How to Choose a Life Coach

Four critical things to consider when choosing a life coach who's right for you

Credit: Flickr/h-k-d

In the storms of life, a coach can help

You’ve decided to get yourself a life coach – now comes the hard part

While you may have decided that a life coach can help you with career, finances, life balance, and even your relationships, finding one that’s right for you can be tricky. You want someone who understands not only your motivations and challenges, but also your particular industry, background or approach to life. Here are four things to consider when choosing your life coach.

Professional Life Coach Designations: Not the Be-all and End-all

Some coaches put great stress on the fact that they are certified by national or international bodies. And that’s fine, but don’t cut out a coach just because she doesn’t have certain letters after her name.

Several organizations are vying to be the definitive stamp of approval for coaches, but in the meantime, none is the one and only. Some coaches aren’t certified by anyone, which isn’t necessarily a sign they’re no good.

Look at Real Coaching Experience

Backgrounds in counselling, social work and health often give coaches the broad experience to deal with real-world problems. If you’re particularly interested in career coaching, you may want someone who’s spent time in your field or worked in human resources or recruiting. You may appreciate a fellow author, golfer or trombone player. It’s up to you.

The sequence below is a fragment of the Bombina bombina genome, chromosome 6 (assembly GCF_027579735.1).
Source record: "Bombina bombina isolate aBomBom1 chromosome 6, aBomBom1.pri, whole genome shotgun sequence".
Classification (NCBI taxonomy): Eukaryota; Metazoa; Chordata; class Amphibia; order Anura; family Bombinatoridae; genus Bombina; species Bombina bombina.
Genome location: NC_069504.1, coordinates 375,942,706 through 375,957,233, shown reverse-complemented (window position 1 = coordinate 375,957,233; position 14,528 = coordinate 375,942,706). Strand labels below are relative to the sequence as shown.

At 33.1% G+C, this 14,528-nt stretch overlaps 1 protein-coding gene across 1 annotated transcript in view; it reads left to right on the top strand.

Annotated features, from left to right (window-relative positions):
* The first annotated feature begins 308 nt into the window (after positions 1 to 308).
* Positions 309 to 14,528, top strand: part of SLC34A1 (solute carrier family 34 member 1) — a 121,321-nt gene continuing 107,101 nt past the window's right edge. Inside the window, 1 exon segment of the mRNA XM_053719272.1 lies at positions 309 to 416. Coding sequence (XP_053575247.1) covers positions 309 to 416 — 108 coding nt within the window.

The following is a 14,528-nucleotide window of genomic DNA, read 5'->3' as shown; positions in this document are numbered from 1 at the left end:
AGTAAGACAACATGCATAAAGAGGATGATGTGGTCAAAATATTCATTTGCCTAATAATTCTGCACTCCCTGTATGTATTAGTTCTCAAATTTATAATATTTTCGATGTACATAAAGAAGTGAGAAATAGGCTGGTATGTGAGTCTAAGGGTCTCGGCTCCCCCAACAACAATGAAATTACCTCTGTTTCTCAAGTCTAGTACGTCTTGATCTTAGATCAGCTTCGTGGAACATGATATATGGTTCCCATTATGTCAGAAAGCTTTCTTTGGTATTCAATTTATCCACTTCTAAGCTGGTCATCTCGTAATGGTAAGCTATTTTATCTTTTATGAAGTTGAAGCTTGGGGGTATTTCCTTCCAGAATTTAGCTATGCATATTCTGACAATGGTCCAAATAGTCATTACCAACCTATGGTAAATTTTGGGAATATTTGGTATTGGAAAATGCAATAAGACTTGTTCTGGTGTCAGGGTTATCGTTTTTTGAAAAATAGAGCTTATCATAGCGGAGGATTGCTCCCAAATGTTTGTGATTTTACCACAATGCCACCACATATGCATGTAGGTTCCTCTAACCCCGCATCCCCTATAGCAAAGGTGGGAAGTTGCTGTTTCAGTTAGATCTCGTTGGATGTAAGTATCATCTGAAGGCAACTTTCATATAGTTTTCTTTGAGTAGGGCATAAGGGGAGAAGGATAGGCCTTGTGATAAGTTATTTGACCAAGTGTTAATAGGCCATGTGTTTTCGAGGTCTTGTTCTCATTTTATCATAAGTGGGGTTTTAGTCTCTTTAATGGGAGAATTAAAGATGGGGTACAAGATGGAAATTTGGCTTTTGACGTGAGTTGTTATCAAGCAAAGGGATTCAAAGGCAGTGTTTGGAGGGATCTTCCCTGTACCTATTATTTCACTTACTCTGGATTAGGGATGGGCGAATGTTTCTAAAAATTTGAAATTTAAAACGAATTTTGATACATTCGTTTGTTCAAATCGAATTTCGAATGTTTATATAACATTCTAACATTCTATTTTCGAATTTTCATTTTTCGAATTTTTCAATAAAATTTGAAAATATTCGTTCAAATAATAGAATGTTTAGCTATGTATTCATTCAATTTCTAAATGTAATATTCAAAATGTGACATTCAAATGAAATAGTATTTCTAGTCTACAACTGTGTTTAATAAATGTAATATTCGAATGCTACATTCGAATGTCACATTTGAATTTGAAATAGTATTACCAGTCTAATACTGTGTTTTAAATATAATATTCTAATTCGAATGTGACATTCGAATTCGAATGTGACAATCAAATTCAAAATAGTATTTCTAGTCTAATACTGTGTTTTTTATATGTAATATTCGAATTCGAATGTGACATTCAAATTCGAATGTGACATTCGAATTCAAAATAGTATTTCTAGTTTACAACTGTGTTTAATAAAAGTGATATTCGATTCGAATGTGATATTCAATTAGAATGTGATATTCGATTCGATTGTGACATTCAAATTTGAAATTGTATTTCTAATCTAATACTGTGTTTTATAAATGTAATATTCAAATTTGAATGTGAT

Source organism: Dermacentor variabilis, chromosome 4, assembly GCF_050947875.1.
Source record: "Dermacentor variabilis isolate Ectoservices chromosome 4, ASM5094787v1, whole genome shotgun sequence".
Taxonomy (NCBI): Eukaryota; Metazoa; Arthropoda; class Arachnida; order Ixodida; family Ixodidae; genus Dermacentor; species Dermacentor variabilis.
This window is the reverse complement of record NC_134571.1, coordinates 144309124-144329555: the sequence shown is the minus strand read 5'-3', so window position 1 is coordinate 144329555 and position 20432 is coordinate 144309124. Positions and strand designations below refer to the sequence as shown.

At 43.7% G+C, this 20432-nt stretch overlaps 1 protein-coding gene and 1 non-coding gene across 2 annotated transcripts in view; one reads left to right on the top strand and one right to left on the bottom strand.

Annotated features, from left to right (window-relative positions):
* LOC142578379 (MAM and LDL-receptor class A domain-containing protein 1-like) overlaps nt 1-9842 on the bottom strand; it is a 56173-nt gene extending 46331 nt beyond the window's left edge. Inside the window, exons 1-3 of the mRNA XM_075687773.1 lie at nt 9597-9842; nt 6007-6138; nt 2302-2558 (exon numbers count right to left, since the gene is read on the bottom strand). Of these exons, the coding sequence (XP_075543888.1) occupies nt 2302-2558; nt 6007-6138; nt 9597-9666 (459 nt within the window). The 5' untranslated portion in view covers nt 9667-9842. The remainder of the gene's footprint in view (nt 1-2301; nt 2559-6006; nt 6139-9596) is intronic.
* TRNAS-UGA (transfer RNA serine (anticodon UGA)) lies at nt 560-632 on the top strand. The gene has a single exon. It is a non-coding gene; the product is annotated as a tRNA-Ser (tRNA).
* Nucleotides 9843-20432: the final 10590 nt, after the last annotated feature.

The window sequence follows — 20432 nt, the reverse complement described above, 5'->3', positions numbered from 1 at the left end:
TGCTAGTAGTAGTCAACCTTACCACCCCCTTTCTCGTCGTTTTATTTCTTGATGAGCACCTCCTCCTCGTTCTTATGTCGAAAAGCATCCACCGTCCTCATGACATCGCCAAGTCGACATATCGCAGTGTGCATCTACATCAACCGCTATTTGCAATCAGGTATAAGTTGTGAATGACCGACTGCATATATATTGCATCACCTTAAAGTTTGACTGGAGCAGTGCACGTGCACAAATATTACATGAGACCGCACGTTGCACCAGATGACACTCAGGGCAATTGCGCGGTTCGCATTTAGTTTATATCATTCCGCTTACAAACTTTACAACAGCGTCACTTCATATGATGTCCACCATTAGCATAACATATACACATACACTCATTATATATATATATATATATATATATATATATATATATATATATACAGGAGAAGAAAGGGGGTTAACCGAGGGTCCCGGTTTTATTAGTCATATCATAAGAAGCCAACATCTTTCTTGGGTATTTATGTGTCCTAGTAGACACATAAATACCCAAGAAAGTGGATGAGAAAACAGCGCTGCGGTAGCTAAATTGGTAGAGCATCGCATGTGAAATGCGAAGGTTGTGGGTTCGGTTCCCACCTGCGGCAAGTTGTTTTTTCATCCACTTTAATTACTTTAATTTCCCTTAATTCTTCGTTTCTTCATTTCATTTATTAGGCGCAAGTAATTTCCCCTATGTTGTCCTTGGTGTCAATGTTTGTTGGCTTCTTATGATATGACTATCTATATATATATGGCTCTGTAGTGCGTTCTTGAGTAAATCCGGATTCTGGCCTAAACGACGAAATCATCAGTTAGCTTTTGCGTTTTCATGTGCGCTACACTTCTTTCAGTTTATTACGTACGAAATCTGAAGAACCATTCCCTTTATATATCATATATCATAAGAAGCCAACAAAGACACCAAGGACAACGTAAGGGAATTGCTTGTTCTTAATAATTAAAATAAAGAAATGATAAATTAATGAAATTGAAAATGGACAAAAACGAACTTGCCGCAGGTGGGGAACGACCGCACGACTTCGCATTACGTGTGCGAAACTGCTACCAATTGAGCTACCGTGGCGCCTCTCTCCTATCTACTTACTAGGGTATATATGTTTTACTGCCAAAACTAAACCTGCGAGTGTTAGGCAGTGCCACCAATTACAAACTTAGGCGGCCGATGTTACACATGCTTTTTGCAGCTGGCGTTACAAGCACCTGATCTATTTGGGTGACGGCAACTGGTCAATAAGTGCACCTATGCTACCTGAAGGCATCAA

Define the Style of Coaching You Want

When I chose my coach, Gwen Gnazdowsky, I was a little embarrassed. Gwen has such a warm, caring manner that I felt I was a softy for choosing her over presumably more rigorous coaches who mapped timelines and gave homework.

Turns out Gwen’s just as interested in practical results as other coaches. Getting a caring, sharing coach didn’t preclude also being assigned tasks and deadlines, and being subjected to the occasional loving scolding.

Focus on Results

“My whole life” is a pretty broad area for a coach to cover in four sessions. On the other hand, people who say they merely want help dealing with paperwork – that’s my hand you see raised – or learning to write reports often find themselves reevaluating their entire career, revitalizing relationships or getting back to passions they’d set aside years ago.

So be clear on what you want, but don’t be surprised if your coaching takes a left turn. Having the chance to sit down and look at your life can be pretty powerful stuff.